Most vulnerabilities will have a simple "score" that rates the severity on a scale of 0.1 to 10.0 using a variety of factors. You can automatically assess vulnerabilities based on this score to either:

  • Ignore or warn about low-score vulnerabilities
  • Block high-score vulnerabilities

Note that when you configure this field on an assessment type, it will only apply to new, unassessed vulnerabilities. Auto-assessment rules will also not be applied to vulnerabilities with an expired assessment.

Blocked Packages

When this option is selected, packages that have vulnerabilities that were assessed with this assessment type will be blocked. By default, the "Blocked" assessment type will block packages.

You can either click on each vulnerability and assess them individually, bulk edit, or auto assess. We recommend using the auto assess feature so you can automate as much of the process as possible. The next step will show how to customize auto assessment and best practices.

Note Regarding Existing Vulnerabilities

Existing vulnerabilities that were already downloaded to ProGet will not be auto assessed. After auto assess is configured only new vulnerabilities will be auto assessed.

Custom Vulnerability types

Creating and using custom vulnerability types can be very helpful when:

  • You want different vulnerability expirations
  • You want to tag vulnerabilities that may be treated or reviewed differently

For example: Let's say you want an auto assessment for high (7.0-8.9) to not block, but they require a critical review. To accomplish this, you could create a "Critical Review" assessment type that auto-assesses when a high vulnerability is located. Then a security admin can filter these on the Vulnerabilities page in ProGet to do critical reviews.

Critical Review Custom Assessment Type


:::(warning)Assessment types can be configured to expire, and the built-in types will expire in 90 days by default.:::

When an assessment expires, the vulnerability will be considered "unassessed" and may cause the package to be blocked or allowed, depending on whether unassessed vulnerabilities downloads are permitted on the feed.

This is primarily useful to temporarily allow packages. For example, you could temporarily allow Newtonsoft.Json 12.0.3 for 90 days by assessing it as "Caution"; once the assessment expires (and the feed is configured to block unassessed packages), the package will no longer be downloadable.

If you edit or remove the expiry rule on an assessment type, it will apply immediately to all vulnerabilities assessed with that type. This means that, depending on when the vulnerability was assessed, it may immediately expire or be valid.

Manual Vulnerability Records

You can also add a manual vulnerability record on a specific package version (or version ranges), or on a container image layer. You may wish to do this if you discover a vulnerability that isn't yet publicly disclosed.

To add manual records, navigate to the Vulnerabilities tab on the package or container image page then click the Add Vulnerability button to specify the feed, the package ID, and version(s) or the container image layer digest, and the details of the vulnerability.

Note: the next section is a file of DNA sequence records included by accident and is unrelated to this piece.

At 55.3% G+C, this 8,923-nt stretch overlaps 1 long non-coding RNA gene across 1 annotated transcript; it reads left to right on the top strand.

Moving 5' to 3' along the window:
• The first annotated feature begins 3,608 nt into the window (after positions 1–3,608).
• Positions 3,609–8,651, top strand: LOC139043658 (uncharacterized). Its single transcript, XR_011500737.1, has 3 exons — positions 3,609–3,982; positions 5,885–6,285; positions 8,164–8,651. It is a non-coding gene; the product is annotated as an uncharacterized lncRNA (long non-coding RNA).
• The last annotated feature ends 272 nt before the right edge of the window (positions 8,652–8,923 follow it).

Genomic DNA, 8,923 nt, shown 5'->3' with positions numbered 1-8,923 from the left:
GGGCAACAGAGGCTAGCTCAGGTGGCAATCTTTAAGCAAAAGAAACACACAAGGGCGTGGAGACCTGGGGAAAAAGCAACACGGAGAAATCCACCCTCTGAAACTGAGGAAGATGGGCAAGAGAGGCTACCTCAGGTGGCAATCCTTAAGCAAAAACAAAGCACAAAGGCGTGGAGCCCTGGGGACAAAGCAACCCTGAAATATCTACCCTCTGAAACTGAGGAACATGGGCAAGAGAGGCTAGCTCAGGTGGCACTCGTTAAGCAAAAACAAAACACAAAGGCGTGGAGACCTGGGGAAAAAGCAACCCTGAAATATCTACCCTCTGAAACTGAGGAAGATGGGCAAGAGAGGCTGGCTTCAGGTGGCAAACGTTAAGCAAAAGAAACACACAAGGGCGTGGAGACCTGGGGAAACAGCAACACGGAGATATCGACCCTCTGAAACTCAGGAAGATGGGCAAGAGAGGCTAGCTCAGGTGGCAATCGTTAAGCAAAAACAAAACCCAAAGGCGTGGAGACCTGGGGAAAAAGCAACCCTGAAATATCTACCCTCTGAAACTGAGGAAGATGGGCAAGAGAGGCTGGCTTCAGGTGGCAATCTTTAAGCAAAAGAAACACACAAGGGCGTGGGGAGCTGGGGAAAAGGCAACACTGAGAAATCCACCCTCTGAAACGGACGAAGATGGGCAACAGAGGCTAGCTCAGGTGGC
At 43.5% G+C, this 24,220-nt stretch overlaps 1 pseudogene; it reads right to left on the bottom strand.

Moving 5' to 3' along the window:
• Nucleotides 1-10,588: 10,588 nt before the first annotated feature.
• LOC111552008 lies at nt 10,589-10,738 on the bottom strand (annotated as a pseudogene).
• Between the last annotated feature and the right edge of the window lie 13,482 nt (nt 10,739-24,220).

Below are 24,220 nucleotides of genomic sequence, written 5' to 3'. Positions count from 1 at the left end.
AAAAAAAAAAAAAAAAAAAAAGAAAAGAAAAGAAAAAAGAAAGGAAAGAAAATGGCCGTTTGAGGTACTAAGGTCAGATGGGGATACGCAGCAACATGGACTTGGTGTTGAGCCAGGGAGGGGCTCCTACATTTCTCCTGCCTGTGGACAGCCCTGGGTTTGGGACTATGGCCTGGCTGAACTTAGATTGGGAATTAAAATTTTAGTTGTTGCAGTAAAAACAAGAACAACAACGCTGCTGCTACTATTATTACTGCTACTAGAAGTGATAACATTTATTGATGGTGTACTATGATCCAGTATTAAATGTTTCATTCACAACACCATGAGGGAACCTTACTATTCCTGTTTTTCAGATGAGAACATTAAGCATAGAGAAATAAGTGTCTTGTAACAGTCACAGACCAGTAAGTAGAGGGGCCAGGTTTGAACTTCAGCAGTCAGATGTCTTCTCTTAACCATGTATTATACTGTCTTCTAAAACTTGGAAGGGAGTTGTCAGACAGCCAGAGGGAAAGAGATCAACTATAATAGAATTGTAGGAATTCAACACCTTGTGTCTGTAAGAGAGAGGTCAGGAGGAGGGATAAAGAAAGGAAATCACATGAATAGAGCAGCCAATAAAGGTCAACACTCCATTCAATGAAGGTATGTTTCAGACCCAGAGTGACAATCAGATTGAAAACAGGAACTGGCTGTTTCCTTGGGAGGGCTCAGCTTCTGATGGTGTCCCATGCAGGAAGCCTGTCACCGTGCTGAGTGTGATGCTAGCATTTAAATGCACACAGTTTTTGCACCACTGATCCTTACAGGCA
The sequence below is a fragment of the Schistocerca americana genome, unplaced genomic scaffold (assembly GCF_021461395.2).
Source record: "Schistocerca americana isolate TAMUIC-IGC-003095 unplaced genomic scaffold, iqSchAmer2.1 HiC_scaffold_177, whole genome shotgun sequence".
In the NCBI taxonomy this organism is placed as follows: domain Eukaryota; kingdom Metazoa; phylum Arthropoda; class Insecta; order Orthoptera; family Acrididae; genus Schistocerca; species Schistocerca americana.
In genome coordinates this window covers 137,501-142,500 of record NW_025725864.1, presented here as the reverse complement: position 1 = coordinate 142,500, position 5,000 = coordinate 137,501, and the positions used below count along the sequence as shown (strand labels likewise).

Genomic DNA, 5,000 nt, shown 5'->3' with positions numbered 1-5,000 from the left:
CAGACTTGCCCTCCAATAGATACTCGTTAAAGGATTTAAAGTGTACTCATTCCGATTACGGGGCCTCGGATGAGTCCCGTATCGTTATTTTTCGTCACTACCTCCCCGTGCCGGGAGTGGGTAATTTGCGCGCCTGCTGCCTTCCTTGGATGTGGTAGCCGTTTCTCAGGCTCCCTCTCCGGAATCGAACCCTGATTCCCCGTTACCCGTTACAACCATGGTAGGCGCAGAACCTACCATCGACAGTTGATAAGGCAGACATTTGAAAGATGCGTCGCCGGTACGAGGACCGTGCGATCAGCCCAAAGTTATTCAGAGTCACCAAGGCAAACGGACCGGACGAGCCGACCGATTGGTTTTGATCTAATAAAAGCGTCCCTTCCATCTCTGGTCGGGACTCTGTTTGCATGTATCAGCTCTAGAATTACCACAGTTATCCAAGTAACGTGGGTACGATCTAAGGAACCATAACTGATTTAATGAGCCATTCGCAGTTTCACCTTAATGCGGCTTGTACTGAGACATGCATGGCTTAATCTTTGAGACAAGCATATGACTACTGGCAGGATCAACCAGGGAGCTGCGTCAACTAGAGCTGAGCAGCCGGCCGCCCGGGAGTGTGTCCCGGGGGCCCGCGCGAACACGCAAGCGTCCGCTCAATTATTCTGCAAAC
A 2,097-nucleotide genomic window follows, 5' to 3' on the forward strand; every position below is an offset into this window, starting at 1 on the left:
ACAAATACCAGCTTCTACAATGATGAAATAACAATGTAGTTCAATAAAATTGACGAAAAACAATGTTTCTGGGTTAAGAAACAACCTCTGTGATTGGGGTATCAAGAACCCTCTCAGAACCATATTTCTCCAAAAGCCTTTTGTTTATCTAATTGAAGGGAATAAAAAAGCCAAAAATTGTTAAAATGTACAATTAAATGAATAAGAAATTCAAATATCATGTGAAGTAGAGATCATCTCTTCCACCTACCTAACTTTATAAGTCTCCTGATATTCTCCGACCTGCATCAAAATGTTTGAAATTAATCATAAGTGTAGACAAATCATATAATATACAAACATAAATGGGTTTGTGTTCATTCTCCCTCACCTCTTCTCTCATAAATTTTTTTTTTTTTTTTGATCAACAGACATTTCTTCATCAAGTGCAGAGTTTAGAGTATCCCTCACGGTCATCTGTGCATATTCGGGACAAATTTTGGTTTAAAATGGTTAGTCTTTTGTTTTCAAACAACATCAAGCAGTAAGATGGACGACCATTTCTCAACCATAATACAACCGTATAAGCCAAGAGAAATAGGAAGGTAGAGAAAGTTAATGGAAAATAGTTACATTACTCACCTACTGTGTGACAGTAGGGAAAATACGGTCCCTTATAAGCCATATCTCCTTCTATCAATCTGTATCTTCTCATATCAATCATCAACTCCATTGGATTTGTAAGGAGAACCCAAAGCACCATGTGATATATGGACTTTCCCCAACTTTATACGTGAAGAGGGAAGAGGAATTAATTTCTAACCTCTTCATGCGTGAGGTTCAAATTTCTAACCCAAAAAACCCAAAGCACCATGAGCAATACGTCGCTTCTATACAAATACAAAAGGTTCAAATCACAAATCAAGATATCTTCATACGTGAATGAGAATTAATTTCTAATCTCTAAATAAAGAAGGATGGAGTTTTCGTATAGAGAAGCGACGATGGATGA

Version Ranges

Manual vulnerability records may encompass multiple package versions using version range syntax, for example:

3.0.0version = 3.0.0
[3.0]version = 3.0
<=2.0version <= 2.0
[1.3,1.4]1.3 <= version <= 1.4
>=1.3 <=1.41.3 <= version <= 1.4
>2.5version > 2.5
<=1.0,>=1.2version <= 1.0 or version >= 1.2
<1.1 >1.1Exclude version 1.1

Note: versions must be specified out to their full value to match. For example, 2.0 will not match 2.0.0

Due to the inconsistency on container repository tags, container registries are not compatible with version ranges.

Vulnerability Sources

ProGet uses "Vulnerability Sources" to scan packages. You can configure these on Admin > Vulnerability Sources, and we recommend using only one vulnerability source at a time.

ProGet Vulnerability Central (PGVC)

ProGet Vulnerability Central (PGVC) aggregates leading vulnerability databases such as GitHub Security Advisories, PyPA and Global Security Database. It's bundled as an offline database in ProGet and is used to show which open source packages have which vulnerabilities. In most cases, PGVC will be enabled by default. If you enabled OSS Index in PG 2022 or earlier, it will be disabled.

Unlike third-party vulnerability services (e.g., OSS Index) that require the use of an API or an overnight download, PGVC's vulnerability data is available immediately, even to remote packages. If ProGet can connect to the Internet, it downloads PGVC updates daily. Otherwise, PGVC data is updated every time you update ProGet.

Third Party Vulnerability Sources

In addition to PGVC, ProGet also supports the use of third-party vulnerability sources such as OSS Index. ProGet runs a recurring job to scan your local (or Connector cached) packages. Note that remote Connector packages that are not cached locally cannot be scanned using a third-party vulnerability source, since ProGet must submit a list of all packages and versions to be queried, and this information is often not available from remote sources.

Information about vulnerabilities from a third-party source is not displayed on the Vulnerabilities tab unless the package is cached or otherwise stored locally and the nightly scan job has been run.

Was this article helpful?